Transcultural Cities uses a framework of transcultural placemaking, cross-disciplinary inquiry and transnational focus to examine a collection of case studies around the world, presented by a multidisciplinary group of scholars and activists in architecture, urban planning, urban studies, art, environmental psychology, geography, political science, and social work. The book addresses the intercultural exchanges as well as the cultural trans-formation that takes place in urban spaces. In doing so, it views cultures not in isolation from each other in today’s diverse urban environments, but as mutually influenced, constituted and transformed.
In cities and regions around the globe, migrations of people have continued to shape the makeup and making of neighborhoods, districts, and communities. For instance, in North America, new immigrants have revitalized many of the decaying urban landscapes, creating renewed cultural ambiance and economic networks that transcend borders. In Richmond, BC Canada, an Asian night market has become a major cultural event that draws visitors throughout the region and across the US and Canadian border. Across the Pacific, foreign domestic workers in Hong Kong transform the deserted office district in Central on weekends into a carnivalesque site. While contributing to the multicultural vibes in cities, migration and movements have also resulted in tensions, competition, and clashes of cultures between different ethnic communities, old-timers, newcomers, employees and employers, individuals and institutions.
In Transcultural Cities Jeffrey Hou and a cross-disciplinary team of authors argue for a more critical and open approach that sees today’s cities, urban places, and placemaking as vehicles for cross-cultural understanding.
Table of Contents
Preface Jeffrey Hou Part One. Placemaking at the Margins 1 Transcultural Placemaking: Intertwined Spaces of Sacred and Secular on Devon Avenue, Chicago Arijit Sen 2 Brazilian Restaurants and the Transcultural Making of Place in Tokyo, Japan Vera Zambonelli 3 West African Immigrants’ Hybrid Spaces and Identities in Rainier Valley, Seattle Rachel Miller 4 The Sin Oh Dan Street Lion Dance Competition: a Temporary Space for Cross-cultural Understanding Jayde Lin Roberts Part Two. Placemaking in the Space of Flows 5 The Korean Diaspora in Philippine Cities: Amalgamation or Invasion? José Edgardo Gomez, Jr. 6 The Transcultural Production of Space: Making “Little Shanghai” in Sydney Duangfang Lu & Hongguang He 7 Listening to Transcultural Voices, Watching out for Trans-Asian Places: Kampung Kanthan in Transition Shenglin Elijah Chang & Yenchew Foo 8 Everyday Places that Connect Disparate Homelands: Remembering through the City Clare Rishbeth Part Three. Bridging Spaces of Difference 9 “We are the Fruit Bowl”: Place, Cultural Identity and Social Ties among Immigrant Residents in Public Housing Lynne C. Manzo 10 Spaces of Negotiation and Engagement in Multi-ethnic Ethnoscapes: The “Cambodia Town Neighborhood” in Central Long Beach, California Felicity Hwee-Hwa Chan 11 From a Neighborhood of Strangers to a Political Community of Fate: The Village of Market Creek Plaza Michael Rios 12Dumb White Kids and Asian Nerds? Race and Ethnic Relations in Silicon Valley Suburban Schools Willow Lung Amam Part Four. Building Communities across Cultures 13 The Road Less Travelled: Transcultural Community Building Caitlin Cahill 14 Creating Political and Social Spaces for Transcultural Community Integration Trinh Mai & Kimberly Schmit 15 Transcultural Participation: Designing with Immigrant Communities in Seattle’s International District Jeffrey Hou 16 Urban Agriculture as “Agricultural” Producer Adam Prince Part Five. Struggles for Transcultural Cities 17 What’s Parks Got to Do with It? Latino Children, Physical Activity, and the Parks System in Lancaster, Pennsylvania Mallika Bose & Kirk Dimond 18 Placemaking In Between Urban Redevelopment: Little Indonesia in Taipei Hung-Ying Chen 19 Regulation and Reception of Public Space in Hong Kong Kin Wai Michael Siu 20 Peripheralization and Other Roman Stories Lorenzo Rinelli Notes on Contributors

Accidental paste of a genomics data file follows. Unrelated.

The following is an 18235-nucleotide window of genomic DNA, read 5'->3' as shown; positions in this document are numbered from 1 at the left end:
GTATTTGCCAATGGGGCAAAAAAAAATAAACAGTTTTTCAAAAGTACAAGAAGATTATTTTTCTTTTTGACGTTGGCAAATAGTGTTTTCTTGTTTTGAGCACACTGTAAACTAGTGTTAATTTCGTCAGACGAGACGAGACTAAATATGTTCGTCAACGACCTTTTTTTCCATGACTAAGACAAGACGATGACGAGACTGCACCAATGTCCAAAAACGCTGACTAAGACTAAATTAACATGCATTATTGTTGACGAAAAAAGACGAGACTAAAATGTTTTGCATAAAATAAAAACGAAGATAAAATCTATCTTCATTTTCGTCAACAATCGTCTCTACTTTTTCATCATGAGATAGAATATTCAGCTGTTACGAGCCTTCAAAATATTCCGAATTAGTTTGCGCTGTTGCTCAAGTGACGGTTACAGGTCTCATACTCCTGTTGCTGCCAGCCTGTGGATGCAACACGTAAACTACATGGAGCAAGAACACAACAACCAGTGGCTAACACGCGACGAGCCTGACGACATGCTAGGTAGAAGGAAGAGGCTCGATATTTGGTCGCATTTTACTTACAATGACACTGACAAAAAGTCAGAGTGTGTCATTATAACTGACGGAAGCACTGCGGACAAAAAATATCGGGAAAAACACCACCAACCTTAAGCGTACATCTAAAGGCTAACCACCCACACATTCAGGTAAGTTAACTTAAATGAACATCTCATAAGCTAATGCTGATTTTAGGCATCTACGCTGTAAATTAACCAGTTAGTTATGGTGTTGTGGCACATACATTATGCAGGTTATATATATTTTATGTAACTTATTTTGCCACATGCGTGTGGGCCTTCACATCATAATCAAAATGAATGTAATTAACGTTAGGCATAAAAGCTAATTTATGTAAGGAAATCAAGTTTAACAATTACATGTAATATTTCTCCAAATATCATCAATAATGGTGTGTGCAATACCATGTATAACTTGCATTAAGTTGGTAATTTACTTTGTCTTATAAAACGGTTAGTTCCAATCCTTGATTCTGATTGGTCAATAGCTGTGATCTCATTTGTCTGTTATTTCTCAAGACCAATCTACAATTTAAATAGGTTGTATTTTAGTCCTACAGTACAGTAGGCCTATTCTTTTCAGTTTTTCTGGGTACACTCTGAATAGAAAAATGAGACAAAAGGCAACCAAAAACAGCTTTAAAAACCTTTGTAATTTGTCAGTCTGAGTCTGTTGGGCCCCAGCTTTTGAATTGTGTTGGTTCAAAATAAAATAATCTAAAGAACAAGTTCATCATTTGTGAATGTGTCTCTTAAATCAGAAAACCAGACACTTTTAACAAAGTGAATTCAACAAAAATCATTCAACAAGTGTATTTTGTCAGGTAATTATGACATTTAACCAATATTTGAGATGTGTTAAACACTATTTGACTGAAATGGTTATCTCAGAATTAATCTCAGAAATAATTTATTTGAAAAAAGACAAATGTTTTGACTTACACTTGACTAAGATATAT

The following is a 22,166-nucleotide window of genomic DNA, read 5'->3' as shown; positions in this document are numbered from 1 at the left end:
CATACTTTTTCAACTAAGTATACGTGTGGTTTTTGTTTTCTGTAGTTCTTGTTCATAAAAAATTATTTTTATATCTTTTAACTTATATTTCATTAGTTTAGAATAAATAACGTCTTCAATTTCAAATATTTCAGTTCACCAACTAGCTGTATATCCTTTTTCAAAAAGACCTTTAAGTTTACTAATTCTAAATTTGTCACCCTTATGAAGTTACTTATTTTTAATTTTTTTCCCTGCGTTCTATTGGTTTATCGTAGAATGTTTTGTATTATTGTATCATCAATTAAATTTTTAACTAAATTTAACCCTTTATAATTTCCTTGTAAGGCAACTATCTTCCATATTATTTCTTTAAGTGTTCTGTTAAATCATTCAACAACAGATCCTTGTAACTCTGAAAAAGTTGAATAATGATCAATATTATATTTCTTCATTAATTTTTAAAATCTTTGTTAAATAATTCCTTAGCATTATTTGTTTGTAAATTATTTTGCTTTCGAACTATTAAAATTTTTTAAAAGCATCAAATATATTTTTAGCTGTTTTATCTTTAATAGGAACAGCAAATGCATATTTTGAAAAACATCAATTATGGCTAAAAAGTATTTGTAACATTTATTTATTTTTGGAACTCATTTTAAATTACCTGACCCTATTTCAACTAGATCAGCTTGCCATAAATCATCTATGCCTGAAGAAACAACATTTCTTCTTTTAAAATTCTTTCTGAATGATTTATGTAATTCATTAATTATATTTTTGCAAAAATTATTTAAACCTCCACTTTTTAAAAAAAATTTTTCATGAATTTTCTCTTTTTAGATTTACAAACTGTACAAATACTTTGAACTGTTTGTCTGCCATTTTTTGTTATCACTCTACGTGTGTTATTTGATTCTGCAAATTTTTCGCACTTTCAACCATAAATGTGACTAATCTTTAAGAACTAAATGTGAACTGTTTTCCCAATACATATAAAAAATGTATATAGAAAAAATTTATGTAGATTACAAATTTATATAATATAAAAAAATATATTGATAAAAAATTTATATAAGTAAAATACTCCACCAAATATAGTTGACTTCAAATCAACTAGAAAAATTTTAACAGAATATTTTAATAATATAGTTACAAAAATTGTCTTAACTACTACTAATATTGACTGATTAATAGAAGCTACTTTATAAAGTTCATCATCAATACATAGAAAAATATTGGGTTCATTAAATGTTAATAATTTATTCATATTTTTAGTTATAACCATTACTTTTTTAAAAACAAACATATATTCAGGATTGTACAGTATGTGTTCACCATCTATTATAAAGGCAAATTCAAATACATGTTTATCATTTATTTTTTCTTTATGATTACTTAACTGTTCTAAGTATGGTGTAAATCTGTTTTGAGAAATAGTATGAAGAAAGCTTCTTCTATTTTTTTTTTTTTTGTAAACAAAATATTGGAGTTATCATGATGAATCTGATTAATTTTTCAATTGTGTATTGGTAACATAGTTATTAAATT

Jeffrey Hou is Associate Professor and Chair of Landscape Architecture at the University of Washington.
"Covering a diversity of cities all over the world, this collection of case studies is invaluable for its breadth of geographical scope. In providing a myriad of examples, the lessons gleaned from the case studies are many and wide-ranging… This book is an excellent contribution to the field of diversity planning and a valuable resource for researchers and practitioners involved in global, immigration and urban issues." – Serene K Tan, People, Place and Policy, University of Toronto, Canada